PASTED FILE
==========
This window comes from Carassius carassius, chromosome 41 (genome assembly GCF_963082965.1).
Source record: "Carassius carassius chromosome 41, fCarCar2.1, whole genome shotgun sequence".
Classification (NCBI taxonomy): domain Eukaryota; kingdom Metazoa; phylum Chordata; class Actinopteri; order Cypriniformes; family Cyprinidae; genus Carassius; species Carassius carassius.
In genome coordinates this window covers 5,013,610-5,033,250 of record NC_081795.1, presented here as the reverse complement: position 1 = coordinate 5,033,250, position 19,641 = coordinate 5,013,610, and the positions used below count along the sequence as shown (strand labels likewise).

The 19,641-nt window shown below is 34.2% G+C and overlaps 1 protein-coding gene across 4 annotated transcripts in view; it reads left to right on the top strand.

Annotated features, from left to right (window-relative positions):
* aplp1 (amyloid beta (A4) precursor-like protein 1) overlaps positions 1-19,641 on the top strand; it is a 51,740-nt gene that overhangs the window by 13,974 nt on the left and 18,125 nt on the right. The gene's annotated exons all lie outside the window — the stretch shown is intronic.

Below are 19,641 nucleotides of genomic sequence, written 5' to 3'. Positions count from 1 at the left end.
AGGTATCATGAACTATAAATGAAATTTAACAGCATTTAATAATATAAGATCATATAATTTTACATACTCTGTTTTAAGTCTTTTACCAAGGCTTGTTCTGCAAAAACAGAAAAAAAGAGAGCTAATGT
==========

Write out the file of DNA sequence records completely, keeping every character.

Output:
This window comes from Carassius carassius, chromosome 41 (genome assembly GCF_963082965.1).
Source record: "Carassius carassius chromosome 41, fCarCar2.1, whole genome shotgun sequence".
Classification (NCBI taxonomy): domain Eukaryota; kingdom Metazoa; phylum Chordata; class Actinopteri; order Cypriniformes; family Cyprinidae; genus Carassius; species Carassius carassius.
In genome coordinates this window covers 5,013,610-5,033,250 of record NC_081795.1, presented here as the reverse complement: position 1 = coordinate 5,033,250, position 19,641 = coordinate 5,013,610, and the positions used below count along the sequence as shown (strand labels likewise).

The 19,641-nt window shown below is 34.2% G+C and overlaps 1 protein-coding gene across 4 annotated transcripts in view; it reads left to right on the top strand.

Annotated features, from left to right (window-relative positions):
* aplp1 (amyloid beta (A4) precursor-like protein 1) overlaps positions 1-19,641 on the top strand; it is a 51,740-nt gene that overhangs the window by 13,974 nt on the left and 18,125 nt on the right. The gene's annotated exons all lie outside the window — the stretch shown is intronic.

Below are 19,641 nucleotides of genomic sequence, written 5' to 3'. Positions count from 1 at the left end.
AGGTATCATGAACTATAAATGAAATTTAACAGCATTTAATAATATAAGATCATATAATTTTACATACTCTGTTTTAAGTCTTTTACCAAGGCTTGTTCTGCAAAAACAGAAAAAAAGAGAGCTAATGT